But there's another side to San Sebastián's culinary culture that few outsiders are aware of. The city is home to scores of txokos, private gastronomical societies where members gather to cook, eat, drink, talk and, quite often, sing together. Txoko (pronounced CHO-ko) means "cozy corner" in Basque, and for many members, the clubs are precisely that — a refuge from the daily grind where they can enjoy one another's company and indulge in the Basque passion for good food.
No one knows exactly when or how txokos began, but the first recorded mention of a sociedad gastronomica, as the clubs are called in Spanish, was in 1870. Today, there are 130 txokos in San Sebastián alone and 1,200 through out the Basque Country.
Until recently, txokos were the exclusive domain of men, but in the last few years the gender barrier has begun to crumble, and many, if not all, clubs admit women. Txokos are, in essence, the Basque version of fraternal orders such as the Elks or Masons, except that food is the main order of business. Meals are typically elaborate affairs featuring dishes made from the Basque Country's bounty of fresh vegetables, fruits, fish and pork, washed down with plenty of good Spanish wine.
Txokos are normally open only to members, their families and invited guests. The one exception is on Jan. 20 of each year, San Sebastián Day, when the clubs throw open their doors to the public to have a drink (or three) in honor of the city's patron saint. But you don't have to wait until the middle of winter to experience a txoko, because several tour operators offer visitors the opportunity to dine with one.
That's how I was able to spend a memorable evening in mid-June with Zubi-Musu, a club of about 70 members that meets Friday evenings. My entrée was Gabriella Ranelli de Aguirre, an American expat who moved to San Sebastián 20 years ago after falling in love with a young Basque who was studying English in New York. Together with her now-husband, Aitor, Ranelli de Aguirre runs a small company called Tenedor (Spanish for "fork") specializing in culinary and cultural tours of the Basque Country.
The evening began at 7:30 when Gabriella and Aitor picked me up at my pension in downtown San Sebastián. We popped into a neighborhood bar for some pintxos (pronounced PIN-chos), the Basque version of tapas, and a glass of txakoli (pronounced CHAK-o-LI), the young, dry white wine from the Basque region. Then Gabriella excused herself (although Zubi-Musu admits women, she wasn't in the mood to dine "with the boys"), and Aitor and I headed to the club.
Zubi-Musu rents a modern ground-floor space in an apartment building in an upscale neighborhood. A long dining table ran the length of one side of the room, beneath a framed photograph of members dressed in white chefs' aprons and toques and a banner bearing the club's name. On the other side of the room, the professional-grade kitchen was equipped with glistening stainless steel appliances, pots, pans and utensils.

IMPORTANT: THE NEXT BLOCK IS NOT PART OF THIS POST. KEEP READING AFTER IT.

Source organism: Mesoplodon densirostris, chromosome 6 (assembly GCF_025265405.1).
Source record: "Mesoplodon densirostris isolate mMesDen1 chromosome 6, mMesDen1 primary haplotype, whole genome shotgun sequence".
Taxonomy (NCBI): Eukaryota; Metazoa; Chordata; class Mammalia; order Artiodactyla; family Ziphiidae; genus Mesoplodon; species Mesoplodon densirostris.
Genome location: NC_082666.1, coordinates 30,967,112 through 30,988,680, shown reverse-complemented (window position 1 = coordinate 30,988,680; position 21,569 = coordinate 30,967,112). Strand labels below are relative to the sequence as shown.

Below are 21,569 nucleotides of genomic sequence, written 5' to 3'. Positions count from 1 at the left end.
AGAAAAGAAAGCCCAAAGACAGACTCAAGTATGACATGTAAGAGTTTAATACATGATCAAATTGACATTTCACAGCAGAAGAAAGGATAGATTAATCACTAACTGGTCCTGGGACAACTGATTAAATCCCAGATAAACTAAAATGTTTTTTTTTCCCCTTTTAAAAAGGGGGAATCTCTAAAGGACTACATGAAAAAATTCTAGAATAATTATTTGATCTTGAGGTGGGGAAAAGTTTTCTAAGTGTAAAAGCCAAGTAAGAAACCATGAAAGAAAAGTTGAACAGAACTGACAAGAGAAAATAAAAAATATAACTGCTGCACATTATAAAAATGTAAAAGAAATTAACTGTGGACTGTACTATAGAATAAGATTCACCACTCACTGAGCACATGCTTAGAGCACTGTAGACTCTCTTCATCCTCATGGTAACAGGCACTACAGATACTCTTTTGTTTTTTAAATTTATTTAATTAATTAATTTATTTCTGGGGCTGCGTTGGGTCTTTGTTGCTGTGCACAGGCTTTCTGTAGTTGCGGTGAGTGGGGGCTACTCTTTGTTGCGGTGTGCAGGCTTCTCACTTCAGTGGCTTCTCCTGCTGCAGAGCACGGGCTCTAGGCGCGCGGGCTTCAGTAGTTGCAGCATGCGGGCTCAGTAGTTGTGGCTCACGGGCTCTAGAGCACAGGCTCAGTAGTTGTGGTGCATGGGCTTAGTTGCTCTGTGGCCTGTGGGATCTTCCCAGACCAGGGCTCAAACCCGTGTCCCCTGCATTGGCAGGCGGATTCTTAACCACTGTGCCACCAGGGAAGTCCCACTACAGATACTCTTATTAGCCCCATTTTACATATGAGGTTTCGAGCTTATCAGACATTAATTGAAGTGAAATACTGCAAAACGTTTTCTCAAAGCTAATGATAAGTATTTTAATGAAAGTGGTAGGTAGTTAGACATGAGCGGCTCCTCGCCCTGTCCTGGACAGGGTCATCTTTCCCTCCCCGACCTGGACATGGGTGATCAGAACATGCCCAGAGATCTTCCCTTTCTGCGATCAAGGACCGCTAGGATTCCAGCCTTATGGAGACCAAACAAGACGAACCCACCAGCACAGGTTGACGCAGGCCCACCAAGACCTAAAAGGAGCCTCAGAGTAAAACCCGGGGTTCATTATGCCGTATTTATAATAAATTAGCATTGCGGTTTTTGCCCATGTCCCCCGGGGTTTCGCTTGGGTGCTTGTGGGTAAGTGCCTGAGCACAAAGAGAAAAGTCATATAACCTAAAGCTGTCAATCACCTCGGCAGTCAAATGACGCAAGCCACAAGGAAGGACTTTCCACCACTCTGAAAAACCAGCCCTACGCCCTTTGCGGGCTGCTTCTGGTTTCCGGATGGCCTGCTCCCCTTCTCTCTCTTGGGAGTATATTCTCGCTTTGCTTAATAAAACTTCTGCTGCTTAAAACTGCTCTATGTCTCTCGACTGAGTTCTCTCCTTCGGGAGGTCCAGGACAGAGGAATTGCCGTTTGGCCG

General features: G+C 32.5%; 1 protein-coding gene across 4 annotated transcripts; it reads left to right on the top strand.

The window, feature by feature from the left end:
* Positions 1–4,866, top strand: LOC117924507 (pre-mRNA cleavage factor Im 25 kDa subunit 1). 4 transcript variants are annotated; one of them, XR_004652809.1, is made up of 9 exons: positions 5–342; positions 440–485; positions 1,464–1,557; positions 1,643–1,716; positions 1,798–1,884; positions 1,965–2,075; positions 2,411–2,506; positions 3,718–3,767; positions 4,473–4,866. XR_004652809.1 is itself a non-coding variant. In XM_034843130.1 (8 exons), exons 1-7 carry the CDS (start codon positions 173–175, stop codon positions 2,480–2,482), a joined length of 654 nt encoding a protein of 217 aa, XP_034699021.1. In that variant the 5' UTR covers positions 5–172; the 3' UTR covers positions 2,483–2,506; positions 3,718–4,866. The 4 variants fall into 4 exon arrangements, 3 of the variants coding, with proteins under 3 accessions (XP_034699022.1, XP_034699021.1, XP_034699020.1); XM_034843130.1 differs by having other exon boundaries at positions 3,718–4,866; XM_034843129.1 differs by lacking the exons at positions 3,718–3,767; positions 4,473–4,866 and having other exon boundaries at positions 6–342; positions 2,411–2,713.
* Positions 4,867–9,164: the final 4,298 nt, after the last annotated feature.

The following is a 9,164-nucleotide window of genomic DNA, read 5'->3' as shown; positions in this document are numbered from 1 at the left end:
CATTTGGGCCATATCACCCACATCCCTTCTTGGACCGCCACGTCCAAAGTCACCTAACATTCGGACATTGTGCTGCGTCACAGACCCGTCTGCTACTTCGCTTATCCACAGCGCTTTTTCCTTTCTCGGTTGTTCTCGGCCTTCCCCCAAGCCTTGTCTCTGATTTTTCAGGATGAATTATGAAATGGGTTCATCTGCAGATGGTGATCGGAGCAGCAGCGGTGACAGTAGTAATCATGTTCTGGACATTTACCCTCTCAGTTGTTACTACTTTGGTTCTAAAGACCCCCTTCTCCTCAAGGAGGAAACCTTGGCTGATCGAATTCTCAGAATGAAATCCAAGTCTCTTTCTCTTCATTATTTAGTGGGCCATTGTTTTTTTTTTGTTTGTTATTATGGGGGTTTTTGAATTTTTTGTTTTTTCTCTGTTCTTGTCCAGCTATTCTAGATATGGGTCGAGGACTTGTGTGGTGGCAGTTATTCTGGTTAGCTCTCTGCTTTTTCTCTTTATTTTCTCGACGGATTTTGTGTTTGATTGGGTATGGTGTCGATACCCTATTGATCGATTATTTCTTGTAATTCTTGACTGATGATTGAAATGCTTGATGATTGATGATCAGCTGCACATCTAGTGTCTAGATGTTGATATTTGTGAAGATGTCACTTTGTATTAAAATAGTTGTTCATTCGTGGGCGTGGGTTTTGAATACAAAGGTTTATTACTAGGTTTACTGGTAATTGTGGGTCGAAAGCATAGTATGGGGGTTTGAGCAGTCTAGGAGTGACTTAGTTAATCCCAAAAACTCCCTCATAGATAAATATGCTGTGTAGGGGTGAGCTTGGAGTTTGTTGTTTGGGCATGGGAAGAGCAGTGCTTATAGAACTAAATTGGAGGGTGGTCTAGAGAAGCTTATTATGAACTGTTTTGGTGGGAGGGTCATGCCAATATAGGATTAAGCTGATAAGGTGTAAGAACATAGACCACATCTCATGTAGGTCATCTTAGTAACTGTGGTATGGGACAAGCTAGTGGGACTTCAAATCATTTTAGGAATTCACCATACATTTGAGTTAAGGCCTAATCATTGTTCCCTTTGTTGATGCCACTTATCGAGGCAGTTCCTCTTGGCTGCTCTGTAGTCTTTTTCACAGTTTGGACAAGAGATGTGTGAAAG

Aitor introduced me to Jose Juan Izurko, the president and one of the club's founders. A large, voluble man in his 50s, Izurko appeared to enjoy talking almost as much as cooking and eating. Like most other txokos, he explained, Zubi-Musu was formed by a group of friends and gradually expanded to its current size.
Izurko then introduced me to Xabier Mendizabal, another co-founder and the chief cocinero, or cook. Mendizabal, a math teacher, was waltzing around the narrow kitchen with a glass of txakoli, directing his helpers. His lieutenant, Juan Aguirre, a history teacher, was stirring a skillet containing thick steaks of salted cod and garlic cloves, simmering in a glistening pool of pale yellow olive oil. This was to be the main course, a classic Basque dish called bacalao al pil pil.
It was nearly 10 — early by Spanish standards — by the time Aitor and I sat down to eat with Jose, Juan, Ramon and about a half-dozen other Zubi-Musu members. Our meal began with baguettes and a creamy foie gras — the best I've ever tasted — that Izurko had bought in Bayonne, across the Pyrenees in France's Pays Basque. That was followed by a delicious salad of baby romaine, anchovy fillets and tuna from a fish another member had caught in the Bay of Biscay, smothered in fresh salsa and drizzled with olive oil. Then came the bacalao al pil pil, garnished with sautéed red peppers and onions. Dessert was a Sacher torte made by Xabier's daughter, capped by strong espresso.
After dinner everyone sang "Zorionak Zuri" (Happy Birthday in Basque) to Xabier, who was celebrating his 55th. The men continued singing traditional Basque songs with the spirited sweetness of choirboys. It was well after midnight by the time the last song was sung and the last glass clinked.
The final task was to tally the cost of the meal and divide the total by the number of diners. Txokos operate on the honor system, so each member is expected to keep track of how much alcohol he consumes. "If there's a mistake," Aitor remarked, "it's usually because someone was too drunk to remember." My tab was 16 euros, or about $22 — quite a bargain for an unforgettable evening.